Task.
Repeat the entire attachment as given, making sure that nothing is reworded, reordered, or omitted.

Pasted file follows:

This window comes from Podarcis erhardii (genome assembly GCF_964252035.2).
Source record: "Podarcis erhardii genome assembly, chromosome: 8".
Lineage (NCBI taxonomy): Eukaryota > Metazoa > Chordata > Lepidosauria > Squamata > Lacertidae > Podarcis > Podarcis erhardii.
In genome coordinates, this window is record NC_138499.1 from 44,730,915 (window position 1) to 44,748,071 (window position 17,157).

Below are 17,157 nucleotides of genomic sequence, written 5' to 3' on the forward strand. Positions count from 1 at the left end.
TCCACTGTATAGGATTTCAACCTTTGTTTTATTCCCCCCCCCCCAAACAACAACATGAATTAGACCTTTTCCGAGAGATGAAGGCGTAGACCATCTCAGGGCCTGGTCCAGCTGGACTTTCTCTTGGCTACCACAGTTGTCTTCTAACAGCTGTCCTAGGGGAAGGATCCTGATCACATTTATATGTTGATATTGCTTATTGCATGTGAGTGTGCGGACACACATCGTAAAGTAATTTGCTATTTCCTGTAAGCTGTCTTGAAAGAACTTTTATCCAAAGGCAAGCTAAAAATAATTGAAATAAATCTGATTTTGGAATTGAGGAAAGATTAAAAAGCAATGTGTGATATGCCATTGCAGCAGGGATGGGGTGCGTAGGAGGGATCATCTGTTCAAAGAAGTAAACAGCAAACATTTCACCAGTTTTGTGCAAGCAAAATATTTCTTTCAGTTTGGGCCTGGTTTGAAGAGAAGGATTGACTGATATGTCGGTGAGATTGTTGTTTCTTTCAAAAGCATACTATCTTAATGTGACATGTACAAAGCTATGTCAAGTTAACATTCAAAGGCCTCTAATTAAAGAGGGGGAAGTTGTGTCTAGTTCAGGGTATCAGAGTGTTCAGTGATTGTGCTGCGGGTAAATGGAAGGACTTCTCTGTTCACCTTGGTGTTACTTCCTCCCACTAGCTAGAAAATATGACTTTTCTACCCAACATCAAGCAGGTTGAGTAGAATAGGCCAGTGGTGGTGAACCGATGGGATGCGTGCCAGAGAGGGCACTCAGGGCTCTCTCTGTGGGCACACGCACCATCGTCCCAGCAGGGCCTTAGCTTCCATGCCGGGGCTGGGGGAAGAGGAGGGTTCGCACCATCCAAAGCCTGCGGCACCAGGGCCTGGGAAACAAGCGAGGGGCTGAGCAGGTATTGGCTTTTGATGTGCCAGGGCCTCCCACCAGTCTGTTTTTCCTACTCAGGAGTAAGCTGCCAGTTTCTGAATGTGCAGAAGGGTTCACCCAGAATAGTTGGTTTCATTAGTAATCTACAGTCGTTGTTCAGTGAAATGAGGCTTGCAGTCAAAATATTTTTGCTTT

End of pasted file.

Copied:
This window comes from Podarcis erhardii (genome assembly GCF_964252035.2).
Source record: "Podarcis erhardii genome assembly, chromosome: 8".
Lineage (NCBI taxonomy): Eukaryota > Metazoa > Chordata > Lepidosauria > Squamata > Lacertidae > Podarcis > Podarcis erhardii.
In genome coordinates, this window is record NC_138499.1 from 44,730,915 (window position 1) to 44,748,071 (window position 17,157).

Below are 17,157 nucleotides of genomic sequence, written 5' to 3' on the forward strand. Positions count from 1 at the left end.
TCCACTGTATAGGATTTCAACCTTTGTTTTATTCCCCCCCCCCCAAACAACAACATGAATTAGACCTTTTCCGAGAGATGAAGGCGTAGACCATCTCAGGGCCTGGTCCAGCTGGACTTTCTCTTGGCTACCACAGTTGTCTTCTAACAGCTGTCCTAGGGGAAGGATCCTGATCACATTTATATGTTGATATTGCTTATTGCATGTGAGTGTGCGGACACACATCGTAAAGTAATTTGCTATTTCCTGTAAGCTGTCTTGAAAGAACTTTTATCCAAAGGCAAGCTAAAAATAATTGAAATAAATCTGATTTTGGAATTGAGGAAAGATTAAAAAGCAATGTGTGATATGCCATTGCAGCAGGGATGGGGTGCGTAGGAGGGATCATCTGTTCAAAGAAGTAAACAGCAAACATTTCACCAGTTTTGTGCAAGCAAAATATTTCTTTCAGTTTGGGCCTGGTTTGAAGAGAAGGATTGACTGATATGTCGGTGAGATTGTTGTTTCTTTCAAAAGCATACTATCTTAATGTGACATGTACAAAGCTATGTCAAGTTAACATTCAAAGGCCTCTAATTAAAGAGGGGGAAGTTGTGTCTAGTTCAGGGTATCAGAGTGTTCAGTGATTGTGCTGCGGGTAAATGGAAGGACTTCTCTGTTCACCTTGGTGTTACTTCCTCCCACTAGCTAGAAAATATGACTTTTCTACCCAACATCAAGCAGGTTGAGTAGAATAGGCCAGTGGTGGTGAACCGATGGGATGCGTGCCAGAGAGGGCACTCAGGGCTCTCTCTGTGGGCACACGCACCATCGTCCCAGCAGGGCCTTAGCTTCCATGCCGGGGCTGGGGGAAGAGGAGGGTTCGCACCATCCAAAGCCTGCGGCACCAGGGCCTGGGAAACAAGCGAGGGGCTGAGCAGGTATTGGCTTTTGATGTGCCAGGGCCTCCCACCAGTCTGTTTTTCCTACTCAGGAGTAAGCTGCCAGTTTCTGAATGTGCAGAAGGGTTCACCCAGAATAGTTGGTTTCATTAGTAATCTACAGTCGTTGTTCAGTGAAATGAGGCTTGCAGTCAAAATATTTTTGCTTT